The free concert will be held at 7:30 p.m. on Thursday, Feb. 21, at the Pittsburg Memorial Auditorium. Pieces performed by the Wind Ensemble will include “Joy” by Joseph Curiale, “Poem” by Scott Boerma, “Variations on a Shaker Melody” by Aaron Copland, “Emperata Overture” by Claude T. Smith, and “Symphonic Episodes” by Brian Balmages. The Chamber Winds will perform “Sound the Bells” by John Williams, “Sanctuary” and “Postcard” by Frank Ticheli, “Vientos y Tangos” by Michael Gandalfi and “Strange Humors” by John Mackey.

Conductors include Dr. Craig Fuchs, director of bands, Mr. Douglas Whitten, associate director of bands, and Mr. Nathan Froebe, graduate student conductor.

---Pitt State---

Friday, February 15, 2008

PSU, Seward County Community College work to make transfer easier

Pittsburg State University and Seward County Community College are making it easier for community college graduates to earn their four-year degrees. PSU and SCCC officials signed an articulation agreement this week that makes it possible for SCCC graduates with an associate of applied science degree to enter PSU’s bachelor of applied science degree programs as juniors.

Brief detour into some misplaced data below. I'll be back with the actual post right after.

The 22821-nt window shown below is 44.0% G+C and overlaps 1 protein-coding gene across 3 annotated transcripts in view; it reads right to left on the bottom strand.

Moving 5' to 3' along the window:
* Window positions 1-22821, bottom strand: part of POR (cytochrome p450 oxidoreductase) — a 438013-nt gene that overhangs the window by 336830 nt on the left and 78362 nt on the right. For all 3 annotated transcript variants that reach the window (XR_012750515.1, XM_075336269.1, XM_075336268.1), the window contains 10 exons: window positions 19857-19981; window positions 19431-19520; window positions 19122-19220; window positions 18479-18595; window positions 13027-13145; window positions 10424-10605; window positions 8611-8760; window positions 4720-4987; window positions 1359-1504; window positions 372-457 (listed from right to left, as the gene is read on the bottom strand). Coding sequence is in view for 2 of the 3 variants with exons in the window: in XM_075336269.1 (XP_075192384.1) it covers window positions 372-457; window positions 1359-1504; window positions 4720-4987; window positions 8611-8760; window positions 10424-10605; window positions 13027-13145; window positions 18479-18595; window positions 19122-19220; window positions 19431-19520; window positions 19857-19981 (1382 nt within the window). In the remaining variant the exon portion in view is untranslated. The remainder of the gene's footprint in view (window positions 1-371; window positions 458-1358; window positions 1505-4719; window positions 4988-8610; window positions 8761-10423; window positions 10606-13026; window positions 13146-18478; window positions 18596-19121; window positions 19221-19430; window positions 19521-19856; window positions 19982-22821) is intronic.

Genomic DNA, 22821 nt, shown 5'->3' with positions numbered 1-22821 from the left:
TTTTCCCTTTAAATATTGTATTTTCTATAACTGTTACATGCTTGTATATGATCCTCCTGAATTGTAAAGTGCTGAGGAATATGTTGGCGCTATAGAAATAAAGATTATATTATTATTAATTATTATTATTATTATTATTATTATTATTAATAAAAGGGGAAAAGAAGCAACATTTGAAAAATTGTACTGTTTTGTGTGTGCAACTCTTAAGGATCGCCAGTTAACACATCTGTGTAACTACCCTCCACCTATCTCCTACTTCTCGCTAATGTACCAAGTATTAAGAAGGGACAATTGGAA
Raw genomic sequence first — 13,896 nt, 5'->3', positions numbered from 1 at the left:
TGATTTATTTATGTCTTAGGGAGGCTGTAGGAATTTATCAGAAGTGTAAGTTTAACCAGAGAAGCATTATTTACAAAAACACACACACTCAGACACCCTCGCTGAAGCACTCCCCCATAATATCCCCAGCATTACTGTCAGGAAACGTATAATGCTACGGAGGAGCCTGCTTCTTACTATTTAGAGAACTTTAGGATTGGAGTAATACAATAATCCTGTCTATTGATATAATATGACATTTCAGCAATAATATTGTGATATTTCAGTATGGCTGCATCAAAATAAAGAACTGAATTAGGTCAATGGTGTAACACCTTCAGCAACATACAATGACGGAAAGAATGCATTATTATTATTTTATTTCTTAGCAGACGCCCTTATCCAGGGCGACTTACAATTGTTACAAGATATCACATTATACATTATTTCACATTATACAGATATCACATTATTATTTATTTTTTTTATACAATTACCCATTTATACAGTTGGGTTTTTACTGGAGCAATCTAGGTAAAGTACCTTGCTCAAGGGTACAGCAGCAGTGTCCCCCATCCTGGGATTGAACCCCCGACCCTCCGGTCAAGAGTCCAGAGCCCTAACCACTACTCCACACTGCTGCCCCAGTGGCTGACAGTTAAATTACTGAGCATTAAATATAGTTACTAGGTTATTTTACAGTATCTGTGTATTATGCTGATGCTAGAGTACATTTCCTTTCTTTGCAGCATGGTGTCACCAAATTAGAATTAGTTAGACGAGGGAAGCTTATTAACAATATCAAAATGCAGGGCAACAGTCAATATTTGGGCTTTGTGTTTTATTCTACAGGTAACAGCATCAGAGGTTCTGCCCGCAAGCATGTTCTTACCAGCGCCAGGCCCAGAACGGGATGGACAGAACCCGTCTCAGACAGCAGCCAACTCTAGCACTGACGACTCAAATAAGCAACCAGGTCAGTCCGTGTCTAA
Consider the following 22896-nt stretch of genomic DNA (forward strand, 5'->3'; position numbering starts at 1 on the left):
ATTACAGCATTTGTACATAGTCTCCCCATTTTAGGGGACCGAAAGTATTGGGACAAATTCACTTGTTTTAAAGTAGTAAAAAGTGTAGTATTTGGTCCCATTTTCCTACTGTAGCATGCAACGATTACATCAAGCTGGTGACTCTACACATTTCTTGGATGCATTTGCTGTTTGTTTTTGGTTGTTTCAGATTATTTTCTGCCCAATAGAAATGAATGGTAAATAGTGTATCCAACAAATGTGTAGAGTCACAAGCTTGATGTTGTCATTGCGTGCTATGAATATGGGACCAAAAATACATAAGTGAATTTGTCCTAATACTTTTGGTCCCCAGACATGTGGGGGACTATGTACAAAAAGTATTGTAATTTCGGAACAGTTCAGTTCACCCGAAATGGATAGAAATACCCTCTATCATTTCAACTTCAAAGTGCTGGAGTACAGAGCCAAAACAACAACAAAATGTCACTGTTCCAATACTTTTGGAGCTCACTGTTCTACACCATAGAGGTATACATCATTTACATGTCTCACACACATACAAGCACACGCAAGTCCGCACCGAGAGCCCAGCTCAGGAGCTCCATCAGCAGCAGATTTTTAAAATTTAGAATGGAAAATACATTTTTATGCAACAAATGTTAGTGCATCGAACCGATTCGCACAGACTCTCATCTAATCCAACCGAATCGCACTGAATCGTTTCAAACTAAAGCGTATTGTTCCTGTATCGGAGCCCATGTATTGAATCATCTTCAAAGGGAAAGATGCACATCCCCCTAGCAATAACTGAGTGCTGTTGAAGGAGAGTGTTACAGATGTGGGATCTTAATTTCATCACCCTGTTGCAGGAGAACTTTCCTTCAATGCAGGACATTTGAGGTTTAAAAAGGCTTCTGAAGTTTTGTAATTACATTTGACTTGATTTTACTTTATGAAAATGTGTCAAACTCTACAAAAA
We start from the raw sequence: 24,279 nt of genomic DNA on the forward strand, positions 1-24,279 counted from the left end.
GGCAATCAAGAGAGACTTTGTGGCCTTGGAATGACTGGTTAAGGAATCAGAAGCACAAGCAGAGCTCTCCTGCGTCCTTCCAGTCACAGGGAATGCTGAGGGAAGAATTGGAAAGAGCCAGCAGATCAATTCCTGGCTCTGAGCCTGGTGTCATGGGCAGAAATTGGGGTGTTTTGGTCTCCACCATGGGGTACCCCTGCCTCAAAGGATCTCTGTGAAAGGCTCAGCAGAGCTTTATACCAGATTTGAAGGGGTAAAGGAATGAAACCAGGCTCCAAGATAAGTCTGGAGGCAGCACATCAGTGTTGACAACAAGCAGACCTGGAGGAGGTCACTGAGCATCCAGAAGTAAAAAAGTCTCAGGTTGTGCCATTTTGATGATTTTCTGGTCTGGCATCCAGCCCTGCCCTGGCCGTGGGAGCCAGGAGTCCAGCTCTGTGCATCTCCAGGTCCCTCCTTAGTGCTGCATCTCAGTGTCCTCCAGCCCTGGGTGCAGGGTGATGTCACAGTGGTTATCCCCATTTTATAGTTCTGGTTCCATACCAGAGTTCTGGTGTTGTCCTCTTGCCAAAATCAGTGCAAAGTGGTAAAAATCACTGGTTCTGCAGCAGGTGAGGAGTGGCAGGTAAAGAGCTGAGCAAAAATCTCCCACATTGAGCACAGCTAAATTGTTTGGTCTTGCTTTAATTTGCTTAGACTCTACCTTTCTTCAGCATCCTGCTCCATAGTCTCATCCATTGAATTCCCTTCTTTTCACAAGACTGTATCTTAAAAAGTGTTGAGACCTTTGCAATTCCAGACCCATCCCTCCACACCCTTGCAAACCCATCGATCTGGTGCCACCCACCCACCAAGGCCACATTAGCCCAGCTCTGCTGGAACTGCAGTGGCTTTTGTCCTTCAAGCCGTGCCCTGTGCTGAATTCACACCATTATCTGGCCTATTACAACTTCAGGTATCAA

Dr. Tom Bryant, president of Pittsburg State University, and Dr. Duane M. Dunn, president of Seward County Community College, signed the articulation agreement at the Kansas Board of Regents office in Topeka this week.

“It is important for the citizens of Kansas that the state’s universities, community colleges and technical colleges work together to meet the educational needs of all Kansans,” Bryant said. “This agreement and similar agreements that Pittsburg State University will sign with community colleges across the state will help broaden opportunities for Kansas citizens to earn baccalaureate degrees, improve their standard of living and contribute to the economy of the state.”